‘I love this house,’ Gill reflects. ‘Since I married and left home at the age of 19 I’ve lived in 14 different houses, but I’ve never felt as protected as I do here. This is my forever home.’
1. What do you want this house to say about you?
Most of all, I hope Denton Little is interesting and attractive, with a feeling of comfort and happiness.
2. Which is your favourite room in this house and why?
The little bedroom is my special place, because it’s very small and cosy. I use it as my ironing and dressing room, as well as a place to read and watch my iPad. My lino-cut pineapple tree pattern on the walls and my home-made headboard make me happy.
3. What has inspired a particular decorating or design approach in this house?
The winter sitting room is an eclectic combination of my most precious heirlooms and my favourite wallpaper. I’ve always wanted to use Lewis and Wood’s Adam’s Eden, and this room was the perfect place.
The paper embraced my grandfather’s watercolours and the mahogany bureau I inherited from dear family friends, Alice and Ethel.
My most treasured possession in this room is the clock that my father, George, left me. It belonged to my father’s parents, Della and William. It sat in their first-floor drawing room in an elegant, terraced house off Westgate Road in Newcastle upon Tyne. As a child I was allowed to pull the string at the side and watch the animals turn within the glass case as it played a little tune.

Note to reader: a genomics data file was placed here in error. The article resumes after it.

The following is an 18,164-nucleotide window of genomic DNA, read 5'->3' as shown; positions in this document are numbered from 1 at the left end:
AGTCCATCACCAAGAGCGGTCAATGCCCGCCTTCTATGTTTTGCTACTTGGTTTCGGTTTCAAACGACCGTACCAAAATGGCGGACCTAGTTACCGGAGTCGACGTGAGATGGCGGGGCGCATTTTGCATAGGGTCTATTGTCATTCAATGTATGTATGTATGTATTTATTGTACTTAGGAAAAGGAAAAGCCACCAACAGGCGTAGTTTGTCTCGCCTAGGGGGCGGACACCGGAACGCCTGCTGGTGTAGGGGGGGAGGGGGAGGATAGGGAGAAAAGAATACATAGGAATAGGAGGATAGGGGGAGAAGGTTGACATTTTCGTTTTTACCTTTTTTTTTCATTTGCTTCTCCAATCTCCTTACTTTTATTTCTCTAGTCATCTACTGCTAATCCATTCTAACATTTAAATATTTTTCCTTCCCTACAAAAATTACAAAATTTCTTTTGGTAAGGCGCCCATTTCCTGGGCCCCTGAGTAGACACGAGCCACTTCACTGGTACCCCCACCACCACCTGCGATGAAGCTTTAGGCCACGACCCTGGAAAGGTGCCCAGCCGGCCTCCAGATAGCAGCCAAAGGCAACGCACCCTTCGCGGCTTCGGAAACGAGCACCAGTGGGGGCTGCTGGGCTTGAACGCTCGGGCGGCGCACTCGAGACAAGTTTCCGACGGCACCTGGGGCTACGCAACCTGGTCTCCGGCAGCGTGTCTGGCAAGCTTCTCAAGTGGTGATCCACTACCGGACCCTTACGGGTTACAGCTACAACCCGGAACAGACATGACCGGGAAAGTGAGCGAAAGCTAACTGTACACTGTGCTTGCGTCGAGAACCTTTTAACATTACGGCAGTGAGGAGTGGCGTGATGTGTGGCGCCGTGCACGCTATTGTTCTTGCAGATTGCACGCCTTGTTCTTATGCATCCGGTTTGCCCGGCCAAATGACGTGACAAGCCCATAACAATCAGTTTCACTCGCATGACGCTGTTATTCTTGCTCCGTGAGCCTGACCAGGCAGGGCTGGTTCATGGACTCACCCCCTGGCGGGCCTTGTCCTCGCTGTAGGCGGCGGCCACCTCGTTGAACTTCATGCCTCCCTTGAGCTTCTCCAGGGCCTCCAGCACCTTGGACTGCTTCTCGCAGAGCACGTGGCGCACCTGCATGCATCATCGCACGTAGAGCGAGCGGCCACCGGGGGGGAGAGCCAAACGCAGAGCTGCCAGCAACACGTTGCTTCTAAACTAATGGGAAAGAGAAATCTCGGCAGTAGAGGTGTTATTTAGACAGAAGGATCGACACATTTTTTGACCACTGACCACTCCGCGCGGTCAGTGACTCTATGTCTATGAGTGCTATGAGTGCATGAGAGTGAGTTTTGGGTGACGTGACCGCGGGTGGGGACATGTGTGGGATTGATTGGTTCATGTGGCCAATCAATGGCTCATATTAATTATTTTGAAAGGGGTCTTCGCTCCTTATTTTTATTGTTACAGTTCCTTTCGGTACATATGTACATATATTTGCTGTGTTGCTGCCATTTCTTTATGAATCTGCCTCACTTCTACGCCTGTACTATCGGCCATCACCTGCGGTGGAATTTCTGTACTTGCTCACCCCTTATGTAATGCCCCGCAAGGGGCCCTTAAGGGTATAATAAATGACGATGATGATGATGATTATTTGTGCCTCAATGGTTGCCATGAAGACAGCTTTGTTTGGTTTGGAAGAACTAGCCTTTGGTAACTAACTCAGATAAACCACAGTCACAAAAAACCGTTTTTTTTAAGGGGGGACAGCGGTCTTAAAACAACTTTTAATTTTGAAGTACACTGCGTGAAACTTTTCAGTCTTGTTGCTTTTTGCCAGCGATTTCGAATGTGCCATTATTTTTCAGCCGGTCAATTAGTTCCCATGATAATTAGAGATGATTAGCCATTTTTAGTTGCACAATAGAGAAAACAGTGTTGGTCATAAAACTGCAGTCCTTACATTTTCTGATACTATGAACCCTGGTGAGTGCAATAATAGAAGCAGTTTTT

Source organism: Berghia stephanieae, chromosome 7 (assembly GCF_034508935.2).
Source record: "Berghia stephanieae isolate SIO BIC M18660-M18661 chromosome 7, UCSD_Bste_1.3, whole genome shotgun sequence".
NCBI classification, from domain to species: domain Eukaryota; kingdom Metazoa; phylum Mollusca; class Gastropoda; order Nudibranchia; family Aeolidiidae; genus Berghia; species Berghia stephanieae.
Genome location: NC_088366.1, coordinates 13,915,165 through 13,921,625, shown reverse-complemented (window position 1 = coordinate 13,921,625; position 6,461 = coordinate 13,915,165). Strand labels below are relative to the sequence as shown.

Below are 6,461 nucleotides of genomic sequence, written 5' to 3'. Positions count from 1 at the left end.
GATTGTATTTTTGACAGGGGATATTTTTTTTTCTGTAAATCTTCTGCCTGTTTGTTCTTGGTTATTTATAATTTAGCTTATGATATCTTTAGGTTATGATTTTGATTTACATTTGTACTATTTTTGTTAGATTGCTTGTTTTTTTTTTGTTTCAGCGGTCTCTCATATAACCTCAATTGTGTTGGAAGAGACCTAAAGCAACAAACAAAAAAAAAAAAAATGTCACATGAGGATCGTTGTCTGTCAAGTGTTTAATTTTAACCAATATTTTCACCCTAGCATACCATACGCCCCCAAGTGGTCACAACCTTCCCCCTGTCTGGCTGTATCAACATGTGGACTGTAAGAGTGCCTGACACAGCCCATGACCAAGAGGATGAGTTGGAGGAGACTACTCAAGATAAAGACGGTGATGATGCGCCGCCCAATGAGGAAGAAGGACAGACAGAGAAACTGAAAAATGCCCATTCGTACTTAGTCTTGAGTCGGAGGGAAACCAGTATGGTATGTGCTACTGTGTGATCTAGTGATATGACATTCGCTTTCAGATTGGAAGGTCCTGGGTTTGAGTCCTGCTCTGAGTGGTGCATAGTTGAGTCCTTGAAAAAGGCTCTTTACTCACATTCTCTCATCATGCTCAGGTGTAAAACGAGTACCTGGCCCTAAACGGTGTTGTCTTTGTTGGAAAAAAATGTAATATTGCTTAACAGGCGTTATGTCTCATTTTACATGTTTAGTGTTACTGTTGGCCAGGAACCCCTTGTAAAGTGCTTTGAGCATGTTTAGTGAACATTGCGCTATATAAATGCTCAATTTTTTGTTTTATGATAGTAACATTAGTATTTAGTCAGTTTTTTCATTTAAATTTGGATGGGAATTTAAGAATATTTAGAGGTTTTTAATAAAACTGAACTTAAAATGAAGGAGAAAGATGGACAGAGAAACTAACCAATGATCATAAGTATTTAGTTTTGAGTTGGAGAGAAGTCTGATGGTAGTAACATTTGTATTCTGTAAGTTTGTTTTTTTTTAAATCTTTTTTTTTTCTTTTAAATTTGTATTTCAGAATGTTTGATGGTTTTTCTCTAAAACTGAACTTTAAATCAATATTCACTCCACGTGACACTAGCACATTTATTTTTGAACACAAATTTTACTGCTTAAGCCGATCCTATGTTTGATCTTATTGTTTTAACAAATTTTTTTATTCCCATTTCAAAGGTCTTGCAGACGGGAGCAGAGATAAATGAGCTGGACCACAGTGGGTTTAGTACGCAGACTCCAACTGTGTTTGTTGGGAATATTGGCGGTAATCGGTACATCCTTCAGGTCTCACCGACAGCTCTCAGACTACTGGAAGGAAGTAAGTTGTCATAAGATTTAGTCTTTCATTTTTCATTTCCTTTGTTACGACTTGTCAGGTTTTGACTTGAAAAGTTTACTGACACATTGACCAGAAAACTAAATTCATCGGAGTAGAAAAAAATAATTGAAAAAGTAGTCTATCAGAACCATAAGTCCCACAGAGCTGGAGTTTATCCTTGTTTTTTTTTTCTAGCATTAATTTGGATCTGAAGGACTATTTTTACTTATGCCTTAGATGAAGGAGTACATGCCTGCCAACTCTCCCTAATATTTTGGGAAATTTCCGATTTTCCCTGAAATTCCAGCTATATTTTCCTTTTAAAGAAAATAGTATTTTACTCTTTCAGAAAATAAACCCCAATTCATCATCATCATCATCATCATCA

William Milne’s watercolours are also my loved treasures and fit so well in this small but very ‘safe’ sitting room.
During the pandemic the reproduction Santos dolls that my daughter sent me from Australia [Tiger & Moth] have become very special to me. True to their original purpose they have an almost spiritual quality that I find deeply comforting.
4. Which domestic luxury can’t you bear to be without?
Flowers. I do buy them every week—just from the supermarket when I’m doing my grocery shopping. I like lots of plants and greenery in the house. If I had endless amounts of money, I’d have flowers delivered every week.
Also, it’s a family joke that my life would not be worth living without chocolate, and kitchen roll to support my cleaning addiction.
5. If you could live anywhere else in the world, where would it be and why?
I’d like houses in Malaysia, Australia, and New Zealand, so I could spend long stretches of time living close to my family, all of whom are overseas.
Failing that, I’d choose Edinburgh. We went there every year when I was a child. Some of my mother’s family lived in Morningside and we would go there from our cottage in Coldstream, on the Scottish border, every summer.